I have a question for those who have owned a Matrix…did the rim on the back where the door closes bother you? Both the Taurus and the Subaru I’ve used were flat back there, so I could just slide the harp in. It seems like that ridge would make things more difficult, unless I got a mattress or something to slide it on.

    Member
    patricia-jaeger on #76076

    Janna, “Unless I got a mattress and something to slide it on”–YES! After measuring the size of a harp car flat interior area where the harp will be transported, get a foam rectangle of those dimensions, 4 or 5 inches thick. Wrap this in heavy vinyl from a fabric or sporting suppl;y store, secured closely around the foam with duct tape. This slippery vinyl surface will be what a harp, in its transport cover, will easily slide onto., and it should last for years. Now between the “mattress” and the flat floor of your car loading area, you may want two things: one could be a plywood sheet about the same size, perhaps painted green, on which a harp and bench would fit for an outdoor wedding. The other may be a thin, shiny board, same dimensions as the “mattress” but cut into three manageable sections, on which the vinyl would easily slide. When loading a harp, pull the “mattress” out of the rear of the car perhaps 8 to 12 inches only. Stand the harp behind the car, tailgate open, and judge whether by leaning in the crown part of the harp, it will safely land on the soft vinyl. When that is accomplished, the only lifting you need to do is the pedal part, or base, of the harp and gradually push harp along with the mattress, toward the back of the driver seat area until harp and mattress are both safely in.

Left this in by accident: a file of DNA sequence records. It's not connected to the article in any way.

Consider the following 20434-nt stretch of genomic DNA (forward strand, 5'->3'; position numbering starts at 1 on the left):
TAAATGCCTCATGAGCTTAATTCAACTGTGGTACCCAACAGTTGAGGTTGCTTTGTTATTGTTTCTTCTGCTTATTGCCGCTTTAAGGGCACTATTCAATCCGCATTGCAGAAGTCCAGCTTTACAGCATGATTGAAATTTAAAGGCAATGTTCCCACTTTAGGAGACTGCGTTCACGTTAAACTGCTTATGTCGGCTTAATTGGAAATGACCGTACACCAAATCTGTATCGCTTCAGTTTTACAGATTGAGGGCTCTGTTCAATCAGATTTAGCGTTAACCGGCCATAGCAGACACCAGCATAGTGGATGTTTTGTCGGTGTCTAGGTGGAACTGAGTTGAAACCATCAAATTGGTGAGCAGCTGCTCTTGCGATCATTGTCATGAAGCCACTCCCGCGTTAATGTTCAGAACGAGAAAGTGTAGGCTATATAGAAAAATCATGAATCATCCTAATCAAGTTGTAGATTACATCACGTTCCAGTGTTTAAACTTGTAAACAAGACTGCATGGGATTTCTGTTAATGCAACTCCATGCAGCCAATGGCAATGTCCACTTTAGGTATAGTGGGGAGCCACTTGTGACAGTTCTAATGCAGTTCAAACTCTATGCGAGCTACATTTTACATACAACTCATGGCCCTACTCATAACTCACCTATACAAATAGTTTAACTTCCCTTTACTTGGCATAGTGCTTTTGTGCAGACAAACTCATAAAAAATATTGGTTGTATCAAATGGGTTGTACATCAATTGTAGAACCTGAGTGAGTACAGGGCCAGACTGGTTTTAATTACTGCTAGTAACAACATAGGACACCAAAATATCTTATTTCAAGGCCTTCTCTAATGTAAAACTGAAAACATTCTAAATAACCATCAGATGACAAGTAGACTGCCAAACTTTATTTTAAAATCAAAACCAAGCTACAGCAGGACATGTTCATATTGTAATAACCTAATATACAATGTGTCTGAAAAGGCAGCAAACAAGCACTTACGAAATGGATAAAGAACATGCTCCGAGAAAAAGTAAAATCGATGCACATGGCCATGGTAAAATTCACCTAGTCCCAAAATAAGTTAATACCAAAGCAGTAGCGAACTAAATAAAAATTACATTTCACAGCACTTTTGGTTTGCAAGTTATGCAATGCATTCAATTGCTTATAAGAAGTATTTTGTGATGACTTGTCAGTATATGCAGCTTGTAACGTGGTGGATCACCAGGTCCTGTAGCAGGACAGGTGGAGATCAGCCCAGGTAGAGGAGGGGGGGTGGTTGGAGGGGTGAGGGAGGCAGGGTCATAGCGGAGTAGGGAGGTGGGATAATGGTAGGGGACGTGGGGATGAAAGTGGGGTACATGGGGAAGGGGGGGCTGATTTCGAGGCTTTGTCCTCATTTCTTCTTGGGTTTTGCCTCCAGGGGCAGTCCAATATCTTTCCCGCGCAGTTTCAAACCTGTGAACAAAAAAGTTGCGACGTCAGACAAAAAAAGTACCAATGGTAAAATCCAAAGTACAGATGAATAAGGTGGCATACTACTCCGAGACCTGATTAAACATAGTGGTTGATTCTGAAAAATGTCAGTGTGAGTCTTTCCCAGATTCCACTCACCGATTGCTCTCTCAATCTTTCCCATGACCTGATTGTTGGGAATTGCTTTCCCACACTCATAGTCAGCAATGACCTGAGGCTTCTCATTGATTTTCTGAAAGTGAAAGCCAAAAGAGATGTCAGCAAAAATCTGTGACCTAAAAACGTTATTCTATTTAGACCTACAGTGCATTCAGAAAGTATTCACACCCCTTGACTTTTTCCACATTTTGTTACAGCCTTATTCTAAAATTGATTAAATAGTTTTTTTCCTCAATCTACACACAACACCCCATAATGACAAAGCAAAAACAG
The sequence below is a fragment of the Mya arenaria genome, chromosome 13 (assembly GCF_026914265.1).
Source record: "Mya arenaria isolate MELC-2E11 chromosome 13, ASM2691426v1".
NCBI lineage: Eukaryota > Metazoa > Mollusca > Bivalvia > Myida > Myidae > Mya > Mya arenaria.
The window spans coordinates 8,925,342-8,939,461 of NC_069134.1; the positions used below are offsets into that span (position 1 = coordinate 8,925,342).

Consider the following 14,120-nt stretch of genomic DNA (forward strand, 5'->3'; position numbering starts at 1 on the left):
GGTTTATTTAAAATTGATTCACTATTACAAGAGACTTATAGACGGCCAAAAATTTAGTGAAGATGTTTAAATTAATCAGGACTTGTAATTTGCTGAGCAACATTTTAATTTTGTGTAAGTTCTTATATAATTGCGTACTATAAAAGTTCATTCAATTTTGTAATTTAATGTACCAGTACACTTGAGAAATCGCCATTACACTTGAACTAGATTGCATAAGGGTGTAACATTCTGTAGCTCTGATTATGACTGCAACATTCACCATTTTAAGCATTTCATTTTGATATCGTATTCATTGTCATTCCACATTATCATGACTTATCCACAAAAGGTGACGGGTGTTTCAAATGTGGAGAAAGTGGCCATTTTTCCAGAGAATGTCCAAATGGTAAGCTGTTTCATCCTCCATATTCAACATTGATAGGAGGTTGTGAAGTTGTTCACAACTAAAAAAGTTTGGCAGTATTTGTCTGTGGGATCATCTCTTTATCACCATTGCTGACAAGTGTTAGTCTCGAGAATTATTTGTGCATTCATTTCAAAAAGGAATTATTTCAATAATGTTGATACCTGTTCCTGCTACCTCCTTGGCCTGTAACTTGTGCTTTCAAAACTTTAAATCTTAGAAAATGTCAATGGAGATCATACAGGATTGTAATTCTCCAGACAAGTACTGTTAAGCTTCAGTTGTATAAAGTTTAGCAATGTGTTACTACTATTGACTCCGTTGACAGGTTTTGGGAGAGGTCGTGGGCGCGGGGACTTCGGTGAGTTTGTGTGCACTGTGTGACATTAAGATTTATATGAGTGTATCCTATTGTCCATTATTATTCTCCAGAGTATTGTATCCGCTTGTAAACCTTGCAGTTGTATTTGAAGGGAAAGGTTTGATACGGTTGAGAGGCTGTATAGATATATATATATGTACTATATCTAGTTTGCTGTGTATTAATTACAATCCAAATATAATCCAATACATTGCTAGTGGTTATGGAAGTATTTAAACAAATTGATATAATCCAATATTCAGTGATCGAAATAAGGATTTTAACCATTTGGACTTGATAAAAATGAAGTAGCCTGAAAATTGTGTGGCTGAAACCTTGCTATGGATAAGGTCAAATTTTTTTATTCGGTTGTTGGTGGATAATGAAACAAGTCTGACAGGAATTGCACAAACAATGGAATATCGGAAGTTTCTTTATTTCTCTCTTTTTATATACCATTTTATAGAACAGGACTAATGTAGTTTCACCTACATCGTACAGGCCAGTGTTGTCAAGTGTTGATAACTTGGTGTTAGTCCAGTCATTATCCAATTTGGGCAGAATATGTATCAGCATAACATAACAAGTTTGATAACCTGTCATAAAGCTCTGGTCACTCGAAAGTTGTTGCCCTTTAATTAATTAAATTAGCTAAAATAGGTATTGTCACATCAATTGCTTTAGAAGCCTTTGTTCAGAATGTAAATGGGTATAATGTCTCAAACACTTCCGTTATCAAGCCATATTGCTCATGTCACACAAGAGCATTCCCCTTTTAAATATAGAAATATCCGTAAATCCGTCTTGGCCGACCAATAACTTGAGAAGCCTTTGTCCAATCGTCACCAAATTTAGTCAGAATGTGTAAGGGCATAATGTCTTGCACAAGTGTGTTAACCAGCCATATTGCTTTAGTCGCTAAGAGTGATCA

Participant
    sara-tyler on #76077

    haha!! i feel you on the minivan thing. i’m not quite to the ‘really trying to actually fit my harp into a car’ phase yet – but i am definitely lusting after several cars i *THINK* would make good harpmobiles. i actually want the smallest, lowest to the ground thing i can get that will easily fit the harp inside. matrix is on my list, only because of rave reviews i’ve seen here. i’m also into boxy, old volvo station wagons… and considering older subaru foresters (but they’re bigger than i want, considering it will be my everyday car too). my semi-realistic dream harpmobile is a vw passat station wagon…but i have no idea if there’s enough room back there for a harp. the more i lurk on them in public parking lots, the less i think i can make it fit… i rented a ford explorer to drive my harp somewhere once and hated it. the harp fit like a dream, but that car is so giant!! i hated driving it. it didn’t seem made for normal sized humans…like, i couldn’t rest my arm on the door while driving because of all the insane amounts of room they expect people want. i don’t know. i’m probably completely daft and unamerican for saying that. but i feel like i can’t be alone in all this. give me an ’80s, boxy, glittery, lavender mercedes wagon and let’s call it a day! best advice i’ve seen is to drive the car(s) you’re considering buying to your house and try to fit your harp inside and see how that goes.

    Participant
    Christian Frederick on #76078

    Has anyone had experience with the Cadillac CTS Wagon?